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    1. Cutting flowers in my garden is a little like filling my plate on Thanksgiving - my eyes always seem too be too big for my own good.

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  14. Bigger vases! I see shopping in your future...thrift shops, tag sales, Home Goods, Marshalls...oh the fun!

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    1. I do need to flesh out my vase collection! I've got some very tall crystal vases I never use (meant for those long-stemmed roses I don't grow and rarely receive) but I "need" more mid-sized vases with wide mouths.

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  15. Yes, bigger vases! Have you seen those metal french vases that display flowers for sale? The Grevillea would look great in one of those! Michael's sells them I think. I have one I may have to get it out. Love the Grevillea always I think it is my favorite plant in your garden.

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    1. There's a reason I have so many Grevilleas, Amelia ;) I'll have to check out Michael's after the holidays - there's no way I'm going near the place at this time of year!

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  16. When you have so many beautiful flowers, stuffing seems entirely appropriate.

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    1. Or it could mean that I can't see the arrangement for the flowers, HB!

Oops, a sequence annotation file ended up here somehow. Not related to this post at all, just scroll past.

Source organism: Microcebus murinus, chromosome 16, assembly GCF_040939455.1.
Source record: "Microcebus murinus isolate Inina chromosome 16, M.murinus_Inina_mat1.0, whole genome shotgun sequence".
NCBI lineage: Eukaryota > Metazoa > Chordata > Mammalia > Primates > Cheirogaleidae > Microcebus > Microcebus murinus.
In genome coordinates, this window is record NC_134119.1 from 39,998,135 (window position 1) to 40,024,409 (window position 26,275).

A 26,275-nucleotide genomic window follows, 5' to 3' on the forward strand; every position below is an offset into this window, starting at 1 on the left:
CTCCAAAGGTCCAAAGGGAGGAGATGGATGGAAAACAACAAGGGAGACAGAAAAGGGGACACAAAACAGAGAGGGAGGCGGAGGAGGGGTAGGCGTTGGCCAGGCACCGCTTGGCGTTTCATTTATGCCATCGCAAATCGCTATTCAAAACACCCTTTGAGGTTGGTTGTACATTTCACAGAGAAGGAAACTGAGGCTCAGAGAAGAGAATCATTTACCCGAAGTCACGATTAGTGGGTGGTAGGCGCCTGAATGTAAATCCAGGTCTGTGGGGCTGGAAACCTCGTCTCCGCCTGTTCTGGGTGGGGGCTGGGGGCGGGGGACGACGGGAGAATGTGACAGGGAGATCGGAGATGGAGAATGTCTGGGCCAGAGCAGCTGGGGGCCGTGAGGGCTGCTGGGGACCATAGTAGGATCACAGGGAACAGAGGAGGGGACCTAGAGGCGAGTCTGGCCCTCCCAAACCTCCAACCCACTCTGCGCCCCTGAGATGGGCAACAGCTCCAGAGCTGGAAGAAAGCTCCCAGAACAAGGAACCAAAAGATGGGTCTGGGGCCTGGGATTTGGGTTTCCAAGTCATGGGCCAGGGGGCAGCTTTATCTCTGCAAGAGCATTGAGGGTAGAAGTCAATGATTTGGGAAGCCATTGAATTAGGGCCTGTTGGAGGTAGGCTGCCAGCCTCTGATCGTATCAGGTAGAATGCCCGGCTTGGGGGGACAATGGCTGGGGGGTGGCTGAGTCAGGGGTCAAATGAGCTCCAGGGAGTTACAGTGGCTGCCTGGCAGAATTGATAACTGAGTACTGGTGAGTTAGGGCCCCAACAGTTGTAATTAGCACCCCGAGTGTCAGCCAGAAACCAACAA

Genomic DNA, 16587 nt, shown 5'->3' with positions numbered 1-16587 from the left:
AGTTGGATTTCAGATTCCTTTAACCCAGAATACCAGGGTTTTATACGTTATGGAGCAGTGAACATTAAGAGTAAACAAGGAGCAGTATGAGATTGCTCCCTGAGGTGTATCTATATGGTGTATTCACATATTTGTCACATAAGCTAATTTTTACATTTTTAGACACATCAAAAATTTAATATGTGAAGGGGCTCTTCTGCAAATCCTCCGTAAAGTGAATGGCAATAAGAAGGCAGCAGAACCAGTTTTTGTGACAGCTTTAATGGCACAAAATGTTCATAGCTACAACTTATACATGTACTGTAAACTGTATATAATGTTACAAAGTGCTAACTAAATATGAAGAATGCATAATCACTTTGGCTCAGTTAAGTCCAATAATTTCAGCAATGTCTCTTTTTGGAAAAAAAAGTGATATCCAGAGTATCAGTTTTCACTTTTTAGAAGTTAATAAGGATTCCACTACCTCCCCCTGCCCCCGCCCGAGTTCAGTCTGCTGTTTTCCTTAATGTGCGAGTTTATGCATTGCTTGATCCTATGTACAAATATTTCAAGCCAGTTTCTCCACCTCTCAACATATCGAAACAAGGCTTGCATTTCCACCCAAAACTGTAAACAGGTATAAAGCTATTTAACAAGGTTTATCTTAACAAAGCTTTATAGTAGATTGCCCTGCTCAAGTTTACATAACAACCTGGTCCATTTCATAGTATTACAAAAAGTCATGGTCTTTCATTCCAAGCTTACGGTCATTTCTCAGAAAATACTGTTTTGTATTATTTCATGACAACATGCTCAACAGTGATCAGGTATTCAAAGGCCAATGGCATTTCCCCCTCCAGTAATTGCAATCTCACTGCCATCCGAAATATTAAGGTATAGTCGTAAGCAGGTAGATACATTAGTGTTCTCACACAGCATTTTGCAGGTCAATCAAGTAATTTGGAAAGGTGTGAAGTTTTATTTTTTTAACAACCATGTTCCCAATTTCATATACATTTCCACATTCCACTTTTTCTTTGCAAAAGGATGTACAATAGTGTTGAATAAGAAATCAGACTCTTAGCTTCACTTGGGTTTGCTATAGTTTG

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  17. I'm always amazed (and impressed!), Kris, at the number of flowers you have in your garden. I especially love the grevillea arrangement.

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    1. I used to be loathe to cut the Grevillea flowers, feeling that they were too special to shorten their lives in a vase, but the fact that they're now relatively plentiful in my garden has eliminated my reservations.

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  18. They're wonderful :) I'm afraid I rather like the Tagetes scent myself (all types of marigolds), but different noses certainly smell things differently! The grevillea and Medallion combination is a dream...

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    1. I only wish I could get 'Medallion' to reach peak bloom on a Monday, Amy! The Thanksgiving heatwave didn't help the blooms either.